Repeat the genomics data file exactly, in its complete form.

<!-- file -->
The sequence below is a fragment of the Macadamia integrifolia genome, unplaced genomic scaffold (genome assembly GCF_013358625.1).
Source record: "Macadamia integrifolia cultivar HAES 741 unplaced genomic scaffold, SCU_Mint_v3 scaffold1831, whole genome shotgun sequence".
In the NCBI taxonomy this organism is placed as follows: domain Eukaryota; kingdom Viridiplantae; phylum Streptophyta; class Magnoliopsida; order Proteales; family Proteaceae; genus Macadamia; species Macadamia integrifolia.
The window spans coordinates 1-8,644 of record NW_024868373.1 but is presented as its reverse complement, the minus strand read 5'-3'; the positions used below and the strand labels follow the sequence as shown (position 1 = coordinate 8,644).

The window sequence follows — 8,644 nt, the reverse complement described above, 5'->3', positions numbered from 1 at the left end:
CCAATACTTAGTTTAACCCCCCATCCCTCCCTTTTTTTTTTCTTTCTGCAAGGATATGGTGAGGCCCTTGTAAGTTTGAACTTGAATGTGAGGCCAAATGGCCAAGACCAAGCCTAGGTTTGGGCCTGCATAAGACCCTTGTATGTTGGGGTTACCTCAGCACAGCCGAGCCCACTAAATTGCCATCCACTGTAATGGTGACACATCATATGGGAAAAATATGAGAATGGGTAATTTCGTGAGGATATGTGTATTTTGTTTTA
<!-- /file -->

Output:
The sequence below is a fragment of the Macadamia integrifolia genome, unplaced genomic scaffold (genome assembly GCF_013358625.1).
Source record: "Macadamia integrifolia cultivar HAES 741 unplaced genomic scaffold, SCU_Mint_v3 scaffold1831, whole genome shotgun sequence".
In the NCBI taxonomy this organism is placed as follows: domain Eukaryota; kingdom Viridiplantae; phylum Streptophyta; class Magnoliopsida; order Proteales; family Proteaceae; genus Macadamia; species Macadamia integrifolia.
The window spans coordinates 1-8,644 of record NW_024868373.1 but is presented as its reverse complement, the minus strand read 5'-3'; the positions used below and the strand labels follow the sequence as shown (position 1 = coordinate 8,644).

The window sequence follows — 8,644 nt, the reverse complement described above, 5'->3', positions numbered from 1 at the left end:
CCAATACTTAGTTTAACCCCCCATCCCTCCCTTTTTTTTTTCTTTCTGCAAGGATATGGTGAGGCCCTTGTAAGTTTGAACTTGAATGTGAGGCCAAATGGCCAAGACCAAGCCTAGGTTTGGGCCTGCATAAGACCCTTGTATGTTGGGGTTACCTCAGCACAGCCGAGCCCACTAAATTGCCATCCACTGTAATGGTGACACATCATATGGGAAAAATATGAGAATGGGTAATTTCGTGAGGATATGTGTATTTTGTTTTA